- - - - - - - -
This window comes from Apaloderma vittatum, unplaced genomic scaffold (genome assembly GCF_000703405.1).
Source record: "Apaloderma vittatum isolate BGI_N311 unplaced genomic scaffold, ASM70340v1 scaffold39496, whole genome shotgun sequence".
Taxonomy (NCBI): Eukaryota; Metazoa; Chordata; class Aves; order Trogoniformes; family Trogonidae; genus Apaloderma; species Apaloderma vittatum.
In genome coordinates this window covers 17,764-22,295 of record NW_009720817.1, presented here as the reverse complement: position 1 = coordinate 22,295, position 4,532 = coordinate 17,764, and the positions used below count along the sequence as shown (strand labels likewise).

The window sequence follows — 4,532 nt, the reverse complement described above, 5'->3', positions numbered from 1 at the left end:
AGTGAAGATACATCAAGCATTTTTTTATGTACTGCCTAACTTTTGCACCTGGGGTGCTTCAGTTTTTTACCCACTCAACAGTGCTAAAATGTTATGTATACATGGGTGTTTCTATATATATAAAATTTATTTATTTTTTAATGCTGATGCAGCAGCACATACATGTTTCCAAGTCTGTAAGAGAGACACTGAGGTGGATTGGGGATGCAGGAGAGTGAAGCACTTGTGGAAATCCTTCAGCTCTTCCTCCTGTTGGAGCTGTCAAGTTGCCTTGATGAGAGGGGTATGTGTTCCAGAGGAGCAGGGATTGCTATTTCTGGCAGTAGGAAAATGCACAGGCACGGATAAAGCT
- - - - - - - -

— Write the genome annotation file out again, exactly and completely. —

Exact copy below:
This window comes from Apaloderma vittatum, unplaced genomic scaffold (genome assembly GCF_000703405.1).
Source record: "Apaloderma vittatum isolate BGI_N311 unplaced genomic scaffold, ASM70340v1 scaffold39496, whole genome shotgun sequence".
Taxonomy (NCBI): Eukaryota; Metazoa; Chordata; class Aves; order Trogoniformes; family Trogonidae; genus Apaloderma; species Apaloderma vittatum.
In genome coordinates this window covers 17,764-22,295 of record NW_009720817.1, presented here as the reverse complement: position 1 = coordinate 22,295, position 4,532 = coordinate 17,764, and the positions used below count along the sequence as shown (strand labels likewise).

The window sequence follows — 4,532 nt, the reverse complement described above, 5'->3', positions numbered from 1 at the left end:
AGTGAAGATACATCAAGCATTTTTTTATGTACTGCCTAACTTTTGCACCTGGGGTGCTTCAGTTTTTTACCCACTCAACAGTGCTAAAATGTTATGTATACATGGGTGTTTCTATATATATAAAATTTATTTATTTTTTAATGCTGATGCAGCAGCACATACATGTTTCCAAGTCTGTAAGAGAGACACTGAGGTGGATTGGGGATGCAGGAGAGTGAAGCACTTGTGGAAATCCTTCAGCTCTTCCTCCTGTTGGAGCTGTCAAGTTGCCTTGATGAGAGGGGTATGTGTTCCAGAGGAGCAGGGATTGCTATTTCTGGCAGTAGGAAAATGCACAGGCACGGATAAAGCT